FROM MENARCHE TO MENOPAUSE, DO YOU KNOW ALL THE TERMINOLOGY?
One thing that is super confusing with women’s health is the number of terms flying around and when you are trying to do your own research on different websites, you may see so many different names for the same things, it is a bit of a minefield at the best.
Here is a few of the key terms that I think all women should know in order to navigate their way around the world of women’s health:
This is the first period a woman experiences and the start of her cycling years. This is the date of her first bleed, but it is worth noting, her first ovulation may have happened at this point and it could take years before her cycles become regular. The average age of this in the Western world is often quoted as being around 11 or 12 and the normal range being 10-15 years of age.
Some young women will have parents who mark this by taking her out to dinner or by giving her a piece of jewellery as a mark of her coming of age. There are even Menarche ceremonies that welcome women into their cycling years and new body.
You are probably thinking supplements when you hear this, but the pre-natal or pre-conception phase is a phase in which a woman deliberately prepares her body for pregnancy. In some cases, there will be a period in which she is trying to fix possible health or fertility issues without trying to conceive (TTC) that could be in this period.
Other times, women will say they are in this phase when they are actively TTC.
This is the period between conception and birth and is often 9 months long, although some babies can still arrive a month early or later and still be deemed “normal” term. It is usually split into three trimesters, each being 3 months long.
This is the phase in which the woman is pregnant but not yet given birth. Ante-natal care can be for either the mother or the baby at this point. Ante-natal classes may be taken to prepare the mother for what she can expect during childbirth and afterwards.
This is the phase after the mother has given birth in which her body is recovering from birth, and she and her family are adapting to having a new family member. She may be nursing during this period. In some cultures there is a dedicated immediate postpartum period in which the mother is looked after by her family or a doula, often known as the fourth trimester.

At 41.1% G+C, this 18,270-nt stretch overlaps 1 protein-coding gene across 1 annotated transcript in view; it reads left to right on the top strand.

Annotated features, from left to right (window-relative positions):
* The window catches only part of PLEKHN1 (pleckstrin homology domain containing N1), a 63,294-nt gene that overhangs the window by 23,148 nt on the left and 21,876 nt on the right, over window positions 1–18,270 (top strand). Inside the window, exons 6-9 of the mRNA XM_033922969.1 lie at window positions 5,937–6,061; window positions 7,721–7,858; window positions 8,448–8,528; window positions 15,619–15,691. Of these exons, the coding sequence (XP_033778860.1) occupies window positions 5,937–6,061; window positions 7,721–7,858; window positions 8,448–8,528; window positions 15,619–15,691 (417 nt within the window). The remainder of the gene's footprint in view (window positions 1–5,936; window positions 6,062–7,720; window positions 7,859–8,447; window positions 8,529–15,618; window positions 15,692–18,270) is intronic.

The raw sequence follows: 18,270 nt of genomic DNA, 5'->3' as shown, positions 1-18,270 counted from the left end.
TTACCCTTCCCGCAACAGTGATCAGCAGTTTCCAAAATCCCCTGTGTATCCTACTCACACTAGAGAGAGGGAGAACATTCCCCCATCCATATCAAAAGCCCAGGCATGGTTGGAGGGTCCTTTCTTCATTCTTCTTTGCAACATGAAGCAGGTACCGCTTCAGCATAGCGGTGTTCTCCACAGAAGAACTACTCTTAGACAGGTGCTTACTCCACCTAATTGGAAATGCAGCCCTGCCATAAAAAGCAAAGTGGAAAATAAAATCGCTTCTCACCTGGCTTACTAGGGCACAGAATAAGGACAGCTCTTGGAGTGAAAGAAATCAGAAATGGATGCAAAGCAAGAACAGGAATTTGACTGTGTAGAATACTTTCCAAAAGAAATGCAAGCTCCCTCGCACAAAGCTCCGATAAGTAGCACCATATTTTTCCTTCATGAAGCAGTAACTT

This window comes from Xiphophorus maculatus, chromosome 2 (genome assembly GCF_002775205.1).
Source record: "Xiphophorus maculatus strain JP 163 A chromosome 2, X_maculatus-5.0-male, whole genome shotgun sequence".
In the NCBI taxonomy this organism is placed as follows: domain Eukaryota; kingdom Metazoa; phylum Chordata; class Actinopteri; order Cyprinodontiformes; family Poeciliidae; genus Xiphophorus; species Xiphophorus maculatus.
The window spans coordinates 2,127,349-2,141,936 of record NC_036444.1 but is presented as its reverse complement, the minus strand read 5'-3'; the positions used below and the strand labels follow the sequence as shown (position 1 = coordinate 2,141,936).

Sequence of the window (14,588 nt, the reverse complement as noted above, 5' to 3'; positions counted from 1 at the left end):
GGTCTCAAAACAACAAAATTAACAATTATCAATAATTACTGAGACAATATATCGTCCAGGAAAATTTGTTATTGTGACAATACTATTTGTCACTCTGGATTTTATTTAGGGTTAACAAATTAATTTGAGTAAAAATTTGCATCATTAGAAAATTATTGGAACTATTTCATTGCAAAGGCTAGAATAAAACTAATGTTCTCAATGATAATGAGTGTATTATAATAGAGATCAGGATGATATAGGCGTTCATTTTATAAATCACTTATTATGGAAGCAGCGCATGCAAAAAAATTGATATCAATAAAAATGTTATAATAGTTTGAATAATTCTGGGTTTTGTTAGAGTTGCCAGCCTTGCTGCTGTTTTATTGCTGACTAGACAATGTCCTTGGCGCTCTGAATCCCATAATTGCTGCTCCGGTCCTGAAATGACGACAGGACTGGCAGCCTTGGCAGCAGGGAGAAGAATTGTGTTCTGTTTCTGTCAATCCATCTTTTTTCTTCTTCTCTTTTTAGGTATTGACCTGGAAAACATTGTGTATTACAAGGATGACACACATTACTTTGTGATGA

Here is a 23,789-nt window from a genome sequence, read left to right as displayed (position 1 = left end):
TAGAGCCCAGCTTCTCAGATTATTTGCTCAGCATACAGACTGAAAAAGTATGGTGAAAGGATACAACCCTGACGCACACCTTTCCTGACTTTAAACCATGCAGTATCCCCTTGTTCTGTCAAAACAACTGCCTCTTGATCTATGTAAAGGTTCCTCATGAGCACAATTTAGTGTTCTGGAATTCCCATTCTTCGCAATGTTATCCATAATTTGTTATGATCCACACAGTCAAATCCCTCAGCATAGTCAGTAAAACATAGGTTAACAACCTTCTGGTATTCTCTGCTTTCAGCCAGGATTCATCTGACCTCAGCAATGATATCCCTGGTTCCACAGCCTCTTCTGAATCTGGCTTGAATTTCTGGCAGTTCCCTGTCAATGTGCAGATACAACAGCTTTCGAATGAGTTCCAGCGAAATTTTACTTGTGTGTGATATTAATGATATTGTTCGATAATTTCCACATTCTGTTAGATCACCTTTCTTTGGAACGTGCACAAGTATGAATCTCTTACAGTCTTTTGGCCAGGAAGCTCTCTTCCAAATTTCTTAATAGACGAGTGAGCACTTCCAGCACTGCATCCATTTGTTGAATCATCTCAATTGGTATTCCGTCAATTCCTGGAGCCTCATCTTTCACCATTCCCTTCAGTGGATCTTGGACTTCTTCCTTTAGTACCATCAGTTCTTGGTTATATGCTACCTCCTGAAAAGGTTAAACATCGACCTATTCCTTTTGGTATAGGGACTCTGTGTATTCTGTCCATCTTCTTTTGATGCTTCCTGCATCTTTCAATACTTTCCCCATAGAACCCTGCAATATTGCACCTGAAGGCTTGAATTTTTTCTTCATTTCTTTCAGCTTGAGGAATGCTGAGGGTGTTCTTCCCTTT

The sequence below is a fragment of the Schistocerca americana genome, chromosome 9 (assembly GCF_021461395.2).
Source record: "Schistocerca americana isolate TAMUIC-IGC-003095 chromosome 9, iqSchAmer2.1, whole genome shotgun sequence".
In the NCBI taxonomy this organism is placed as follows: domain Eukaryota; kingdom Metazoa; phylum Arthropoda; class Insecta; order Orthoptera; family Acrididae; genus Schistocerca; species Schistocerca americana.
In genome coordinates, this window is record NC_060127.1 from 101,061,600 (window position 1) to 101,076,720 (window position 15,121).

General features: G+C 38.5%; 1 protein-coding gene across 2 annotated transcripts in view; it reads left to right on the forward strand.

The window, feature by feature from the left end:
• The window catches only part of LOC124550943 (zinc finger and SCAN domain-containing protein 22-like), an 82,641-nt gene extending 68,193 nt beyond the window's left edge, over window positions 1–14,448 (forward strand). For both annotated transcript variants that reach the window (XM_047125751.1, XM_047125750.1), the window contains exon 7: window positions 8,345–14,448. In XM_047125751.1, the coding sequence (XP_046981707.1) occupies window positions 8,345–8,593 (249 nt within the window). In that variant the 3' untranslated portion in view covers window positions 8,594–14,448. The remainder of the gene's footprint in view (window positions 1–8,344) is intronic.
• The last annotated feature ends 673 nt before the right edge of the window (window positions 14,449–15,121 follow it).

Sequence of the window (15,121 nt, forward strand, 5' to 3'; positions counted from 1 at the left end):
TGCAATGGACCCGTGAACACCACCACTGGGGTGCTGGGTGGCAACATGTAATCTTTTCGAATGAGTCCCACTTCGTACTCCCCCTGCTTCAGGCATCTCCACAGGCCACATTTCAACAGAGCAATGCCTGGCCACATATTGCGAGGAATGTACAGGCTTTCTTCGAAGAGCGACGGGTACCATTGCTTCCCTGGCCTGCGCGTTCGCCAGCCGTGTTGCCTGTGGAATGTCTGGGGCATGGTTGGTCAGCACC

This period is given different lengths depending on which definition is used. Some healthcare providers will list it as short as 6 weeks, whilst other organisations will say 2 years or even longer.
This is the period 10 years or so before a woman starts the menopause process. As women can menopause at any point after the age of 35 onwards in the “normal” range, this could be age 25 in some women! However, with the average age of menopause in the Western world often being given at age 51 or 52, this for many women means entering their 40 is the pre-menopause years.
This is often actually what many women think of as being menopause, but this is when the first menopause symptoms start up to the last period. During this time women could experience a range of symptoms such as flooding, hot flashes, moodswings, extreme weight changes, irregular periods and any other symptom you can think of.
For some women, this process can go on for years, I have known women for whom this process occurred over 8-10 years, and it can also not happen at all. One day a woman finishes her period and notices it never happens again. That is it, no symptoms at all.
Please note, that if you have hormonal imbalances or health conditions, it is worth working on these first to reduce likelihood of these symptoms. Many cultures where they have greatly different diets to the western world, do not have words for hot flashes as they just don’t happen.
This is the 366th day after your last period finished. This means you are not likely to have any other periods (so any bleeding after this point should be investigated) and all peri-menopause symptoms should have finished.
This period is often called the 3rd age and the event of menopause is sometimes called Climacteric in older textbooks.
The womb has shrunk to the size of the pre-pubescent womb and women are often referred to as Wise Women as they “veil” of hormones is lifted women have the confidence of the pre-pubescent girl to express themselves but this time with the wisdom (check out Christiane Northrup’s book Goddesses never age for more information on this).
So there you have it, the stages of a woman’s life summarised.
Find Out More
Read more about the phases of the menstrual cycle
Read more about the main sex hormones